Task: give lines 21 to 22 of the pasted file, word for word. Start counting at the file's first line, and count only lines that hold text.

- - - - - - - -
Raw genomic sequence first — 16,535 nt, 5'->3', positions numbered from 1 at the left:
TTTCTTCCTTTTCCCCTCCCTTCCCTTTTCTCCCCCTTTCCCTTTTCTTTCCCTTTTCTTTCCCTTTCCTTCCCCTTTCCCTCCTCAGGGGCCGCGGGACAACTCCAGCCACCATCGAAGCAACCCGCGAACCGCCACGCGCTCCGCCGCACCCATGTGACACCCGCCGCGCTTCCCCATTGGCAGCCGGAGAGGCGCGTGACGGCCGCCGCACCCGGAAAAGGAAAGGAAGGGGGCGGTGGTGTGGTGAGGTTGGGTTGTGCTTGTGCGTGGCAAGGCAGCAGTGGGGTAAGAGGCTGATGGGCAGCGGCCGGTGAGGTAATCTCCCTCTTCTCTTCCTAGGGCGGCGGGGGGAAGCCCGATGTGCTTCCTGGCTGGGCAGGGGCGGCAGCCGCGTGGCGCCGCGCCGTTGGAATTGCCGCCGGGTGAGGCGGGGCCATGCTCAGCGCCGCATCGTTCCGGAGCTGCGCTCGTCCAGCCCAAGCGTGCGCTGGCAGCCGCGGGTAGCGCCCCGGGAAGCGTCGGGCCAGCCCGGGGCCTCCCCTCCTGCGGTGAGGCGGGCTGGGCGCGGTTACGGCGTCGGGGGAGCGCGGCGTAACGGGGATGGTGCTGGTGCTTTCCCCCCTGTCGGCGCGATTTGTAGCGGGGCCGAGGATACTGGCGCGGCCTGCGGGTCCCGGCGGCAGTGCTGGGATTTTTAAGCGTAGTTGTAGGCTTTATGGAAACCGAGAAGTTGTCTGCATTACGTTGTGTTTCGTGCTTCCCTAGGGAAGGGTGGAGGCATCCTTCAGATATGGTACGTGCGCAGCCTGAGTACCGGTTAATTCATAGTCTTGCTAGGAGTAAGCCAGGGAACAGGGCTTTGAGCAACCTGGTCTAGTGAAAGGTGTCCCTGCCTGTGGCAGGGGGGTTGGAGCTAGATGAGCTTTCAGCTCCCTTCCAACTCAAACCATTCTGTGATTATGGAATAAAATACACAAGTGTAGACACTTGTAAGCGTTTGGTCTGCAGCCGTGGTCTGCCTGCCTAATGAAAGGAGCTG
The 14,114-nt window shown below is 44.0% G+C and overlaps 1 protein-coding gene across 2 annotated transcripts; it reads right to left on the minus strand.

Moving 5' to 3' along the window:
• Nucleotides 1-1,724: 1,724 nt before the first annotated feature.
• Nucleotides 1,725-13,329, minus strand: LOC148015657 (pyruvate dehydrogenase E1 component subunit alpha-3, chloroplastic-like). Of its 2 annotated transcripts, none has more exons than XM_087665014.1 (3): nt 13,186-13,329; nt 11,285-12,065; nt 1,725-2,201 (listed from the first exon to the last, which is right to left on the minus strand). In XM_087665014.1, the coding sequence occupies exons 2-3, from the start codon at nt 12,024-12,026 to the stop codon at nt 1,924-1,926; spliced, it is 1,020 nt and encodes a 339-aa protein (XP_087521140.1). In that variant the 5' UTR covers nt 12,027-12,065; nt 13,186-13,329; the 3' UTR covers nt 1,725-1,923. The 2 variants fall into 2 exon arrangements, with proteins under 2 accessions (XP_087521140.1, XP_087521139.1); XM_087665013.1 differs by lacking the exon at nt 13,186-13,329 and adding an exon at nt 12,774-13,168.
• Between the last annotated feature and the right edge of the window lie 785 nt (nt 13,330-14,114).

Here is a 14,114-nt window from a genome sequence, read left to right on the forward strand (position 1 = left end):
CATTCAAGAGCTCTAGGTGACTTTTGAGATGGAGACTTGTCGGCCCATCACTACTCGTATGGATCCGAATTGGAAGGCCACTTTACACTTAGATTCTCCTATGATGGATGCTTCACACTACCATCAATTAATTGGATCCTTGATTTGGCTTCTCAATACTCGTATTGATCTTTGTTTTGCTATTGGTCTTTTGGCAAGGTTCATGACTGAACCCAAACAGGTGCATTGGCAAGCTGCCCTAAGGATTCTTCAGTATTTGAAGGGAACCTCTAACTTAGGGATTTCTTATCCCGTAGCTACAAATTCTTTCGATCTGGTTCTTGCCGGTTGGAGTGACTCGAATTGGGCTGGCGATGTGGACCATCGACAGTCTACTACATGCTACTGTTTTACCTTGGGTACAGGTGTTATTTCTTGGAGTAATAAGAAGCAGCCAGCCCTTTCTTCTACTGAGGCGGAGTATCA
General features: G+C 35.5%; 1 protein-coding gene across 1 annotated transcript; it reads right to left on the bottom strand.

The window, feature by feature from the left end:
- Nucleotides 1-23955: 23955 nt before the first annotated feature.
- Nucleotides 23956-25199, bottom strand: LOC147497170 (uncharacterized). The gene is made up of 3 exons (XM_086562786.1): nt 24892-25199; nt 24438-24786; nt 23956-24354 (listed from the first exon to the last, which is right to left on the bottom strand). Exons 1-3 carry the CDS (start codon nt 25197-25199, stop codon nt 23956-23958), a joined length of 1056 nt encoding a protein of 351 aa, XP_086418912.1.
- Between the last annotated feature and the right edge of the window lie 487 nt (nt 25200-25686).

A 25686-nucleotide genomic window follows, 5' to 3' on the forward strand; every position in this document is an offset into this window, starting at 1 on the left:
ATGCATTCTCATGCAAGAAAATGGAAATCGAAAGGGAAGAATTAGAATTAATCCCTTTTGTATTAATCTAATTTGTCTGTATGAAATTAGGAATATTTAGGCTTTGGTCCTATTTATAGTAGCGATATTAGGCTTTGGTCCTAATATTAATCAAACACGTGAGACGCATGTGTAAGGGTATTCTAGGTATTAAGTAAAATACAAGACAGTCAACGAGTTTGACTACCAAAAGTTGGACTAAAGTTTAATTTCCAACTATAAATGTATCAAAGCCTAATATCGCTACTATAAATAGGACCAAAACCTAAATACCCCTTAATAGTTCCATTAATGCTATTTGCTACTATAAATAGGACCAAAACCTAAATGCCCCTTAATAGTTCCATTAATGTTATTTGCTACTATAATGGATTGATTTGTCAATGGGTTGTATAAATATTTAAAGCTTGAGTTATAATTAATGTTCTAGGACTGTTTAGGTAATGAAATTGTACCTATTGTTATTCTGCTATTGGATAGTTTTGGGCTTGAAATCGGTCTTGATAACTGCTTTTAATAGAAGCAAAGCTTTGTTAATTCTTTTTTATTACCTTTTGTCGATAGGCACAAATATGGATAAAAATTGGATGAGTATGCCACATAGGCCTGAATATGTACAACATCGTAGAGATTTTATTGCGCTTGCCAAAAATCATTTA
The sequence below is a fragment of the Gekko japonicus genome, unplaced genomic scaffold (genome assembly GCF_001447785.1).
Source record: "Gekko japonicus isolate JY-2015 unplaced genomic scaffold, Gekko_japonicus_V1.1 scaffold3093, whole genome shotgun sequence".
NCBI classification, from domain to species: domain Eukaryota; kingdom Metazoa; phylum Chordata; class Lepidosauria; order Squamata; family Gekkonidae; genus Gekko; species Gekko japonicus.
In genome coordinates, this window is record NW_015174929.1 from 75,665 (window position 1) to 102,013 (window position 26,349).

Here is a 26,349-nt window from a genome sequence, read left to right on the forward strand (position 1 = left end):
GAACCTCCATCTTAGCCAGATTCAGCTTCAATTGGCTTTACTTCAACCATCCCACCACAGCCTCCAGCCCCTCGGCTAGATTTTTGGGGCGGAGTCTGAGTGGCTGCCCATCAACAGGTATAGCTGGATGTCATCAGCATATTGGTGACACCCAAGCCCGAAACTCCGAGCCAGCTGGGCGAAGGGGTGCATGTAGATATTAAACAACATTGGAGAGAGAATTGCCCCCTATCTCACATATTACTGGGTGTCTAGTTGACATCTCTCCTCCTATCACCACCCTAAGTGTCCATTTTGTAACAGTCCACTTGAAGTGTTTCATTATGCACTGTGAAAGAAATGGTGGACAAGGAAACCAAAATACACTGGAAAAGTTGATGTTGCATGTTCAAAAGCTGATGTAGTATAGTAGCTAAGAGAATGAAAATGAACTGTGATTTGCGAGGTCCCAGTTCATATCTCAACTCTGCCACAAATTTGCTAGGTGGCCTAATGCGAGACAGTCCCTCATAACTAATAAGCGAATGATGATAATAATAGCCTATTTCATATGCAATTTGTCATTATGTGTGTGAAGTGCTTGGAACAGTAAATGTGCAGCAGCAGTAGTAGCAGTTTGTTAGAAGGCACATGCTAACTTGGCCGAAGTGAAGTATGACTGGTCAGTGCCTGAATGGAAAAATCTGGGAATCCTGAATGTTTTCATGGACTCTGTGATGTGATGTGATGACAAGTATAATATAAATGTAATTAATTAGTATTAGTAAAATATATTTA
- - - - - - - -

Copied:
Here is a 26,349-nt window from a genome sequence, read left to right on the forward strand (position 1 = left end):
GAACCTCCATCTTAGCCAGATTCAGCTTCAATTGGCTTTACTTCAACCATCCCACCACAGCCTCCAGCCCCTCGGCTAGATTTTTGGGGCGGAGTCTGAGTGGCTGCCCATCAACAGGTATAGCTGGATGTCATCAGCATATTGGTGACACCCAAGCCCGAAACTCCGAGCCAGCTGGGCGAAGGGGTGCATGTAGATATTAAACAACATTGGAGAGAGAATTGCCCCCTATCTCACATATTACTGGGTGTCTAGTTGACATCTCTCCTCCTATCACCACCCTAAGTGTCCATTTTGTAACAGTCCACTTGAAGTGTTTCATTATGCACTGTGAAAGAAATGGTGGACAAGGAAACCAAAATACACTGGAAAAGTTGATGTTGCATGTTCAAAAGCTGATGTAGTATAGTAGCTAAGAGAATGAAAATGAACTGTGATTTGCGAGGTCCCAGTTCATATCTCAACTCTGCCACAAATTTGCTAGGTGGCCTAATGCGAGACAGTCCCTCATAACTAATAAGCGAATGATGATAATAATAGCCTATTTCATATGCAATTTGTCATTATGTGTGTGAAGTGCTTGGAACAGTAAATGTGCAGCAGCAGTAGTAGCAGTTTGTTAGAAGGCACATGCTAACTTGGCCGAAGTGAAGTATGACTGGTCAGTGCCTGAATGGAAAAATCTGGGAATCCTGAATGTTTTCATGGACTCTGTGATGTGATGTGATGACAAGTATAATATAAATGTAATTAATTAGTATTAGTAAAATATATTTA